Barbara: In a previous lesson, we looked at the phrase “to get (something) mapped out.” The difference here is that “to map out” is a phrasal verb and can act on its own. Remember, these phrases can be used in any context except the very formal.
Braden: In formal situations, you would say something like “organize your day,” or “plan your schedule.” Could you break this down?
Barbara: to map out (slowly)
Braden: And one time fast?
Barbara: to map out (fast)
Braden: Next we have the noun "heads-up," which means “to take notice of something.”
Barbara: Which is part of an expression “give you a heads up.”
Braden: This phrase refers to the movement of lifting up your head in order to pay attention to something. In a business context, this noun is sometimes used by managers as a verb to say “Pay attention.”
Barbara: A manager might walk to the front of the room where his employees are working and say something like, “Heads up everybody. We need to go over some things.”
Braden: Could you break this down?
Barbara: heads-up (slowly)
Braden: And one time fast?
Barbara: heads-up (fast)
Braden: Let’s take a look at the grammar point.

Lesson focus

Barbara: The focus of this lesson is auxiliary verb review
Braden: In the dialogue, we heard the phrase
Barbara: We’re done for today, but we still have some work to do.
Braden: So, Auxiliary verbs modify the conjugation or meaning of the main verb and are conjugated according to the subject of the sentence.
Barbara: Here are a few examples of auxiliary verbs –
Braden: So first we have "has" “Dustin has lived in New York for ten years.” It’s the “has” is the auxiliary verb.
Barbara: Another example would be “They didn't leave the party last night.” Here it’s the “didn’t.”
Braden: Another one would be “I was making lunch when you telephoned.” In this case, it's the “was.”
Barbara: “Where are you going?” And here it’s the “are.”
Braden: Knowing correct auxiliary verb usage is key to tense usage. Every tense takes an auxiliary form of the verb.
Barbara: There are three exceptions to this rule. First, The Simple present positive. For example, “She works at a bank.”
Braden: The second exception is the Simple past positive. For example, “He bought a new TV last week.”
Barbara: And last is the Positive imperative statements. For example. “Hurry up!”
Braden: There are also a number of short forms that take ONLY the auxiliary form of the verb.
Barbara: The first is the Yes / No answer short forms. For example, “Do they live in Jamaica?” answer “No, they don't.” or “Has he been to Brazil?” answer “Yes, he has.”
Braden: The next form that takes only the auxiliary is Question tags. For example, “He enjoys learning English, doesn't he?” and “She won't work with me, will she?”
Barbara: Our next auxiliary-only form is the Positive agreement or positive inclusion form. For example, “He went to the bar last weekend.” answer, “So did she.”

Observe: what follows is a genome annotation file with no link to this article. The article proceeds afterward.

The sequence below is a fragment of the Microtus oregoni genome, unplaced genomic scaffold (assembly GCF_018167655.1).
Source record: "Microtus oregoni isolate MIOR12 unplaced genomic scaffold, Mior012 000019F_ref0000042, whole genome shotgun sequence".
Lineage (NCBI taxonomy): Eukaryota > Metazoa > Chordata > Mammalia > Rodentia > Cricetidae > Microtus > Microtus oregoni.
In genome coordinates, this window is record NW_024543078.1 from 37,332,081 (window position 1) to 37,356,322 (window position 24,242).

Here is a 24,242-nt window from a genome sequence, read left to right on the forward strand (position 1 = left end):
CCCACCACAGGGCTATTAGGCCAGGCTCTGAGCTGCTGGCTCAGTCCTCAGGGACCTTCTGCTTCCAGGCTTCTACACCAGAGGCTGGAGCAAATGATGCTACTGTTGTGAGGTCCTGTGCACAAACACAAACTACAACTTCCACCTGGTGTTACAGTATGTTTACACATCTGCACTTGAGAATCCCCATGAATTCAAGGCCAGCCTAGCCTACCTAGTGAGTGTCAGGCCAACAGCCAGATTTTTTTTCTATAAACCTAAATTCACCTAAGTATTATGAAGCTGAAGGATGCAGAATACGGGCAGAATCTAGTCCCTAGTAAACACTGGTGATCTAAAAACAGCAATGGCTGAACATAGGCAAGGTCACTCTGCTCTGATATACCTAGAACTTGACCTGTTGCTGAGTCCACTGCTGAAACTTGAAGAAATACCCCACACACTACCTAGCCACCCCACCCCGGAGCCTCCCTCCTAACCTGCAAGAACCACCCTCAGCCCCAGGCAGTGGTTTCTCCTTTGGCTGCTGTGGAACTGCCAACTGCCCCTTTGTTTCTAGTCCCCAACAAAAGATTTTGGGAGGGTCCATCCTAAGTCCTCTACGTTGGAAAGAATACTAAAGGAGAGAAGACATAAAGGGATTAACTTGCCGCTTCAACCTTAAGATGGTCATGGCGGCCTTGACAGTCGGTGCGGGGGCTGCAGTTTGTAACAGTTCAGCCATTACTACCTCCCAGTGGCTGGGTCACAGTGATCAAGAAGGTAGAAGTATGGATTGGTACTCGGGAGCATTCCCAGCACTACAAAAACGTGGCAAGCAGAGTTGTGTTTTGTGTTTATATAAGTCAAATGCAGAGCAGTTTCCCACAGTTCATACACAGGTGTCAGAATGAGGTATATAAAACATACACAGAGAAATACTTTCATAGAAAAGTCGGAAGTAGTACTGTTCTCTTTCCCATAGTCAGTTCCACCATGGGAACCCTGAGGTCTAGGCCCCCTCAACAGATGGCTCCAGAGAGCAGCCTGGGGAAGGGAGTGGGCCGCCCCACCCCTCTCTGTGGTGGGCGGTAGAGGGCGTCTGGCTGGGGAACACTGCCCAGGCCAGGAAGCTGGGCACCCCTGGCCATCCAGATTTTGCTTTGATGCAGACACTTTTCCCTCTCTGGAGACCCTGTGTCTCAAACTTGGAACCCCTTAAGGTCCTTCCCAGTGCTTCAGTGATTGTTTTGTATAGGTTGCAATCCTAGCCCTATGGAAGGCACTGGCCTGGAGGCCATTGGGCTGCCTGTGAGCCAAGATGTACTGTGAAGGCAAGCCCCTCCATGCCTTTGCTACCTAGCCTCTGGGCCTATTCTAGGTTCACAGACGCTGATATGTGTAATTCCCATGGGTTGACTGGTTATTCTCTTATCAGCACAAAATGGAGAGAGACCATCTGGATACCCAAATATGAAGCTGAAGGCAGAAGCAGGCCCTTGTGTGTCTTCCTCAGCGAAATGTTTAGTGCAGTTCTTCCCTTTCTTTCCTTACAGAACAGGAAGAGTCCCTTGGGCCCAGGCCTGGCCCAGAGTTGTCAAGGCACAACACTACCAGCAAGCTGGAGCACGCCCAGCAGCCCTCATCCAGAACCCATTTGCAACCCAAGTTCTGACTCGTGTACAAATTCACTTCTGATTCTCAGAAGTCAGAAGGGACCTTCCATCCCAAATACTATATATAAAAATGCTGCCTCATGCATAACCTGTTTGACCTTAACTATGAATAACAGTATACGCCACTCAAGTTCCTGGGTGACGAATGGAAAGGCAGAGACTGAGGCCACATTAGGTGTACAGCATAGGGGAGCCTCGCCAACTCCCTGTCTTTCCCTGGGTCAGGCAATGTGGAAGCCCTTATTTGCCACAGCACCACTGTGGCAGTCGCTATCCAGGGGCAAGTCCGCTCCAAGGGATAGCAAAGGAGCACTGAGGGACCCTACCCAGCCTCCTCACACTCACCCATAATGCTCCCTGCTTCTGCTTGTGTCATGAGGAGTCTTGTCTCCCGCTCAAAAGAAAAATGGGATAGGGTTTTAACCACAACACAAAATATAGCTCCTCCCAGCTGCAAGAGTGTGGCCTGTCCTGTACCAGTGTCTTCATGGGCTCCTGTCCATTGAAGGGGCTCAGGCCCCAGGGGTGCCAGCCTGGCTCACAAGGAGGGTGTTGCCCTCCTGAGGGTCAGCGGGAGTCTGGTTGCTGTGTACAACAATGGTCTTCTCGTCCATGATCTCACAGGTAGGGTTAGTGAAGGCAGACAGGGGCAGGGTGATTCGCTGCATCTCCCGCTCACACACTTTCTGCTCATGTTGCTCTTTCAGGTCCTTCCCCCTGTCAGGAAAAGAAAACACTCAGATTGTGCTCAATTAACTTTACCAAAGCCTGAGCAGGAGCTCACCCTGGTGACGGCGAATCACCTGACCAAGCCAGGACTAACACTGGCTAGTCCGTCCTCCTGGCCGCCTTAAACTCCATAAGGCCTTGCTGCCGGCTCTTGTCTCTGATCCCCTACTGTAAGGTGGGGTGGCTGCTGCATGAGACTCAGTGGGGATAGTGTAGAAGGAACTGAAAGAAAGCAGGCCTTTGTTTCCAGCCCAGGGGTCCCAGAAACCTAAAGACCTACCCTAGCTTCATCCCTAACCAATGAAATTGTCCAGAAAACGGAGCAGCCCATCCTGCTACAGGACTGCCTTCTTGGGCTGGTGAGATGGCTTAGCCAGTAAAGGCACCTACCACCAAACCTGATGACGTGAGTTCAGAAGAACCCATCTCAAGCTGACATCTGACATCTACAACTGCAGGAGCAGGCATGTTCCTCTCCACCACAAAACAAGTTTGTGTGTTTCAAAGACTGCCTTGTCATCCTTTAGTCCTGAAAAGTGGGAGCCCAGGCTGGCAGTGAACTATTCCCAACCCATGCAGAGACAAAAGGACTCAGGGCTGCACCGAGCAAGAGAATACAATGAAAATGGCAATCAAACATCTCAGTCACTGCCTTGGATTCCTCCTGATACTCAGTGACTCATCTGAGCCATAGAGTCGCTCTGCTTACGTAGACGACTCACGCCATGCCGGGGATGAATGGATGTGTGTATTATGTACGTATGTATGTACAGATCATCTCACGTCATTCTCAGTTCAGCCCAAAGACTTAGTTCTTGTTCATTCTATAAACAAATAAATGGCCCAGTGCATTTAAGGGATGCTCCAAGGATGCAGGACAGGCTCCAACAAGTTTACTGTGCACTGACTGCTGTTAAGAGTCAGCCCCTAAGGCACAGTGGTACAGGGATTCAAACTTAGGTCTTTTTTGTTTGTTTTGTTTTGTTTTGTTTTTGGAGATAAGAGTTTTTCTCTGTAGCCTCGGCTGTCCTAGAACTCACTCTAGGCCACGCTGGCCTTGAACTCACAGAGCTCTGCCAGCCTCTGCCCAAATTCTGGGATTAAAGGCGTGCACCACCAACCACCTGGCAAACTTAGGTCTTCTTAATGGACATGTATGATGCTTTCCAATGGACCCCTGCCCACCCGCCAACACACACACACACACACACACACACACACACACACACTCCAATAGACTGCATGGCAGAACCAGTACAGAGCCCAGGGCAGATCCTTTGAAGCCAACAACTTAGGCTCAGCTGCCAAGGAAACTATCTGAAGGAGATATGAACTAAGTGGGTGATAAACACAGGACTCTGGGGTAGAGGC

Braden: Another example would be, “I'm sleeping very lightly recently.” and the answer would be, “So is he.”
Barbara: The last form that takes only the auxiliary form is the Negative agreement or negative inclusion form. For example, “They haven't worked here long.” and the answer would be “Neither have I.”
Braden: Another example would be “We won't be able to come next week.” and the answer is ”Neither will I.”
Barbara: Now let’s do a quick review of auxiliary verb usage. First, we have DO and DOES which are used in the simple present question and negative forms, “What time does he get up?” or “They don't drive to work. They take the bus.”
Braden: Next is the past tense DID. This is used in simple past question and negative forms, “When did they arrive yesterday?” or “He didn't finish his homework last week.”
Barbara: Next we have IS, ARE, and AM which are Used in the present continuous form when talking about the future and with phrases like 'going to'. Some examples are “They are working hard at the moment.” and “She is going to study medicine at university.”
Braden: Next is WAS and WERE. These are for the Past continuous. For example, “I was watching TV when you arrived.” and “What were they doing while you were cooking dinner?”
Barbara: Next we have HAVE and HAS. These are used in the Present perfect and present perfect continuous, “How long have you lived here?” or “I've been working since seven this morning.”
Braden: Next we have HAD which is used in the Past perfect and past perfect continuous. For example, “He had eaten by the time I arrived.” and “She had been studying for two hours when he finally telephoned.”
Barbara: Lastly, we have WILL and WON'T. These are used for the future. For example, “What will the weather be like tomorrow?” and “He won't understand.”


Braden: That just about does it for today.
Braden: Thanks for listening!
Barbara: Bye for now!